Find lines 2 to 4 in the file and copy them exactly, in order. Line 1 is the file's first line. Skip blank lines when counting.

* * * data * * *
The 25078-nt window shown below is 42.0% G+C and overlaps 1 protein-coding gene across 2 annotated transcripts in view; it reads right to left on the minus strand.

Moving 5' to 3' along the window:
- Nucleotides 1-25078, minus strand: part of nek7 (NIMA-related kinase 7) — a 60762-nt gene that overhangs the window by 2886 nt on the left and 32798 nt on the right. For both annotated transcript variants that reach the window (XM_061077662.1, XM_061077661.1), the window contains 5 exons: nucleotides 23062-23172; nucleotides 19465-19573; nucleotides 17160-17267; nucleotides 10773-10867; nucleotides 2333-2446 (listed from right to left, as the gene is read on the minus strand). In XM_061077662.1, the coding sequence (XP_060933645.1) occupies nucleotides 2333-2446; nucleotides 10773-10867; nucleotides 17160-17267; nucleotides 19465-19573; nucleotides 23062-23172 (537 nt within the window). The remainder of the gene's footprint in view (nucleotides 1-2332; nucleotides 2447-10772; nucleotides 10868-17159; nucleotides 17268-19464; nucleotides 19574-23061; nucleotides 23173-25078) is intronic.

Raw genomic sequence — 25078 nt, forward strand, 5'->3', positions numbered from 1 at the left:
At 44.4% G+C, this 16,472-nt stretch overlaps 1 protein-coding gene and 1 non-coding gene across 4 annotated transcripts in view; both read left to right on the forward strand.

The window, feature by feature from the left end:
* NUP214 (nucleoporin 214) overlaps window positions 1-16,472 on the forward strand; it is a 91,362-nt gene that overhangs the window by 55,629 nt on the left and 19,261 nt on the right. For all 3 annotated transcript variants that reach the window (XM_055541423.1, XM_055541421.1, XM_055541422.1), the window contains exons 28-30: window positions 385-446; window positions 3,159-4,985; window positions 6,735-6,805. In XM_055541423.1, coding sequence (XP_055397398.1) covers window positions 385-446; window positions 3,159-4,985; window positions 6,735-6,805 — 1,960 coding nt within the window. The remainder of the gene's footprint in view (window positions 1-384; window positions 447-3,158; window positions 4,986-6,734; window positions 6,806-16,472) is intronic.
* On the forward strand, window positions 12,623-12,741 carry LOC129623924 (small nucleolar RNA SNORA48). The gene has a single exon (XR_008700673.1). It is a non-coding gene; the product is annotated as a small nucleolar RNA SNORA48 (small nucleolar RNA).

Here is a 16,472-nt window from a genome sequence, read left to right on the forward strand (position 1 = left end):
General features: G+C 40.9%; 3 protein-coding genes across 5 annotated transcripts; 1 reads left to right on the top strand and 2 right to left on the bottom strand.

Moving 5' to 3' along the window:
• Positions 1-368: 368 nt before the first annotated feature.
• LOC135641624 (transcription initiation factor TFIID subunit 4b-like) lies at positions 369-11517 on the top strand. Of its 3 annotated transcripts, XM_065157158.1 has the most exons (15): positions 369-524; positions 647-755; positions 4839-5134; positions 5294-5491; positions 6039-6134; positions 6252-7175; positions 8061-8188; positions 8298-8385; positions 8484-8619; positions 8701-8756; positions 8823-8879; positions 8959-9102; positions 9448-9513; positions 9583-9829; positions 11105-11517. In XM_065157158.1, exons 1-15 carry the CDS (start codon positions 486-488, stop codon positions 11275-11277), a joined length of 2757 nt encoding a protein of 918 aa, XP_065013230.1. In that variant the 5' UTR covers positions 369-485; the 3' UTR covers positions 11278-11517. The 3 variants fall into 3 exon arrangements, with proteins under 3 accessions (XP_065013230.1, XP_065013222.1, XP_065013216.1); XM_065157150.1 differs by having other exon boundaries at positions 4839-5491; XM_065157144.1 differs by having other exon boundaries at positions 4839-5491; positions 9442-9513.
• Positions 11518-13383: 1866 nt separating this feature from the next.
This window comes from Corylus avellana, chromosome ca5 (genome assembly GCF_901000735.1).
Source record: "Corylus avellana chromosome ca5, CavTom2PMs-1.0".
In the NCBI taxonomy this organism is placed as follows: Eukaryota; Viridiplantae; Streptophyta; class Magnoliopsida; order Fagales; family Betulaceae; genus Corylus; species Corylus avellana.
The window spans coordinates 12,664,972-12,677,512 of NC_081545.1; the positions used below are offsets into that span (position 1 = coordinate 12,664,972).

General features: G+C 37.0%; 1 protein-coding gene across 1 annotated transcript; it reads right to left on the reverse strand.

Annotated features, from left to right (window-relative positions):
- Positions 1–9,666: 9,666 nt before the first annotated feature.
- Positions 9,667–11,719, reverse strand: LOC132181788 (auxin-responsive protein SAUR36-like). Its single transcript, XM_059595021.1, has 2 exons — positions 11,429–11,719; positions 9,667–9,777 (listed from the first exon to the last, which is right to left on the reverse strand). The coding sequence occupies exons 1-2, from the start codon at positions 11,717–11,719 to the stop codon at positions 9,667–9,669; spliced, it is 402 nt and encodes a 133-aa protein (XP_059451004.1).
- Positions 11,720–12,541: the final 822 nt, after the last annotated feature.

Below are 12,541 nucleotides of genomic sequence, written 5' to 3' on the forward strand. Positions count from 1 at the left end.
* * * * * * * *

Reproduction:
Moving 5' to 3' along the window:
- Nucleotides 1-25078, minus strand: part of nek7 (NIMA-related kinase 7) — a 60762-nt gene that overhangs the window by 2886 nt on the left and 32798 nt on the right. For both annotated transcript variants that reach the window (XM_061077662.1, XM_061077661.1), the window contains 5 exons: nucleotides 23062-23172; nucleotides 19465-19573; nucleotides 17160-17267; nucleotides 10773-10867; nucleotides 2333-2446 (listed from right to left, as the gene is read on the minus strand). In XM_061077662.1, the coding sequence (XP_060933645.1) occupies nucleotides 2333-2446; nucleotides 10773-10867; nucleotides 17160-17267; nucleotides 19465-19573; nucleotides 23062-23172 (537 nt within the window). The remainder of the gene's footprint in view (nucleotides 1-2332; nucleotides 2447-10772; nucleotides 10868-17159; nucleotides 17268-19464; nucleotides 19574-23061; nucleotides 23173-25078) is intronic.

Raw genomic sequence — 25078 nt, forward strand, 5'->3', positions numbered from 1 at the left: